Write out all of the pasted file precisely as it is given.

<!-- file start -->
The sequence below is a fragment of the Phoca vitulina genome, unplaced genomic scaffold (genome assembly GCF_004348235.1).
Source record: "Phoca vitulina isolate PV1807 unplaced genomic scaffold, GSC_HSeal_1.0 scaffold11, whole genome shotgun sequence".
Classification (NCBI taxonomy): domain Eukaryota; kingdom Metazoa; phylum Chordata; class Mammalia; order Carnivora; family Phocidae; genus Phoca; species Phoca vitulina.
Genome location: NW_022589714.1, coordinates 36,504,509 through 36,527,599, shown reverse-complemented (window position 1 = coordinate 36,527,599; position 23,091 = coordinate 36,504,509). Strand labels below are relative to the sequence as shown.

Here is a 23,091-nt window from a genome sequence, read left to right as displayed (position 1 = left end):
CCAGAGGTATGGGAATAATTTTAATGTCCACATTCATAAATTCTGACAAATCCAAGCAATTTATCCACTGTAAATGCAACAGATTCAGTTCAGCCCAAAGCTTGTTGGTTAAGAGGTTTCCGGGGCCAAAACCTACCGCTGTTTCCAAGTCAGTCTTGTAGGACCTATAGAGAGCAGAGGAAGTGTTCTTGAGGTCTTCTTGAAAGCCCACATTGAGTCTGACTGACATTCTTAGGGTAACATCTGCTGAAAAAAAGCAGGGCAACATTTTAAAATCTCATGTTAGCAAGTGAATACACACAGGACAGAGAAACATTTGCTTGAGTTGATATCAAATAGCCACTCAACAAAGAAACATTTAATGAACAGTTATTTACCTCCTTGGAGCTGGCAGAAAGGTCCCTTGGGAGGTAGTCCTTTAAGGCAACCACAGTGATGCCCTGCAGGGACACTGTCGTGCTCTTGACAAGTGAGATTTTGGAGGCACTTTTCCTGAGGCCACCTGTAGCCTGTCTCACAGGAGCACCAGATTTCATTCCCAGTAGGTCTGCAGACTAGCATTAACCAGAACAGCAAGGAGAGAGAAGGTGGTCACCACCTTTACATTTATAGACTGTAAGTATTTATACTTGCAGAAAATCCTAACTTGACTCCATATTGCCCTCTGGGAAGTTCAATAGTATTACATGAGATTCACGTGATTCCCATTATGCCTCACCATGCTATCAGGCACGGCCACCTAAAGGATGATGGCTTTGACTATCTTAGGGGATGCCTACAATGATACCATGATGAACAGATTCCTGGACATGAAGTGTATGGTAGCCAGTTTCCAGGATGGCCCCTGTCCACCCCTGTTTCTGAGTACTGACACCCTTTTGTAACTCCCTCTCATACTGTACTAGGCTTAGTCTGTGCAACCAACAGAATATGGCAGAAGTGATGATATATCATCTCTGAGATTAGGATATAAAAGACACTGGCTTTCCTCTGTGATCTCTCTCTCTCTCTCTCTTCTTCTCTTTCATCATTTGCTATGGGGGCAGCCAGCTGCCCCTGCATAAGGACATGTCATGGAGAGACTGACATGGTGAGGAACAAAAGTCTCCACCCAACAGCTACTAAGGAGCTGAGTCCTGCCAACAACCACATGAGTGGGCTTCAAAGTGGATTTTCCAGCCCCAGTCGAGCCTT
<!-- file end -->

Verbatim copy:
The sequence below is a fragment of the Phoca vitulina genome, unplaced genomic scaffold (genome assembly GCF_004348235.1).
Source record: "Phoca vitulina isolate PV1807 unplaced genomic scaffold, GSC_HSeal_1.0 scaffold11, whole genome shotgun sequence".
Classification (NCBI taxonomy): domain Eukaryota; kingdom Metazoa; phylum Chordata; class Mammalia; order Carnivora; family Phocidae; genus Phoca; species Phoca vitulina.
Genome location: NW_022589714.1, coordinates 36,504,509 through 36,527,599, shown reverse-complemented (window position 1 = coordinate 36,527,599; position 23,091 = coordinate 36,504,509). Strand labels below are relative to the sequence as shown.

Here is a 23,091-nt window from a genome sequence, read left to right as displayed (position 1 = left end):
CCAGAGGTATGGGAATAATTTTAATGTCCACATTCATAAATTCTGACAAATCCAAGCAATTTATCCACTGTAAATGCAACAGATTCAGTTCAGCCCAAAGCTTGTTGGTTAAGAGGTTTCCGGGGCCAAAACCTACCGCTGTTTCCAAGTCAGTCTTGTAGGACCTATAGAGAGCAGAGGAAGTGTTCTTGAGGTCTTCTTGAAAGCCCACATTGAGTCTGACTGACATTCTTAGGGTAACATCTGCTGAAAAAAAGCAGGGCAACATTTTAAAATCTCATGTTAGCAAGTGAATACACACAGGACAGAGAAACATTTGCTTGAGTTGATATCAAATAGCCACTCAACAAAGAAACATTTAATGAACAGTTATTTACCTCCTTGGAGCTGGCAGAAAGGTCCCTTGGGAGGTAGTCCTTTAAGGCAACCACAGTGATGCCCTGCAGGGACACTGTCGTGCTCTTGACAAGTGAGATTTTGGAGGCACTTTTCCTGAGGCCACCTGTAGCCTGTCTCACAGGAGCACCAGATTTCATTCCCAGTAGGTCTGCAGACTAGCATTAACCAGAACAGCAAGGAGAGAGAAGGTGGTCACCACCTTTACATTTATAGACTGTAAGTATTTATACTTGCAGAAAATCCTAACTTGACTCCATATTGCCCTCTGGGAAGTTCAATAGTATTACATGAGATTCACGTGATTCCCATTATGCCTCACCATGCTATCAGGCACGGCCACCTAAAGGATGATGGCTTTGACTATCTTAGGGGATGCCTACAATGATACCATGATGAACAGATTCCTGGACATGAAGTGTATGGTAGCCAGTTTCCAGGATGGCCCCTGTCCACCCCTGTTTCTGAGTACTGACACCCTTTTGTAACTCCCTCTCATACTGTACTAGGCTTAGTCTGTGCAACCAACAGAATATGGCAGAAGTGATGATATATCATCTCTGAGATTAGGATATAAAAGACACTGGCTTTCCTCTGTGATCTCTCTCTCTCTCTCTCTTCTTCTCTTTCATCATTTGCTATGGGGGCAGCCAGCTGCCCCTGCATAAGGACATGTCATGGAGAGACTGACATGGTGAGGAACAAAAGTCTCCACCCAACAGCTACTAAGGAGCTGAGTCCTGCCAACAACCACATGAGTGGGCTTCAAAGTGGATTTTCCAGCCCCAGTCGAGCCTT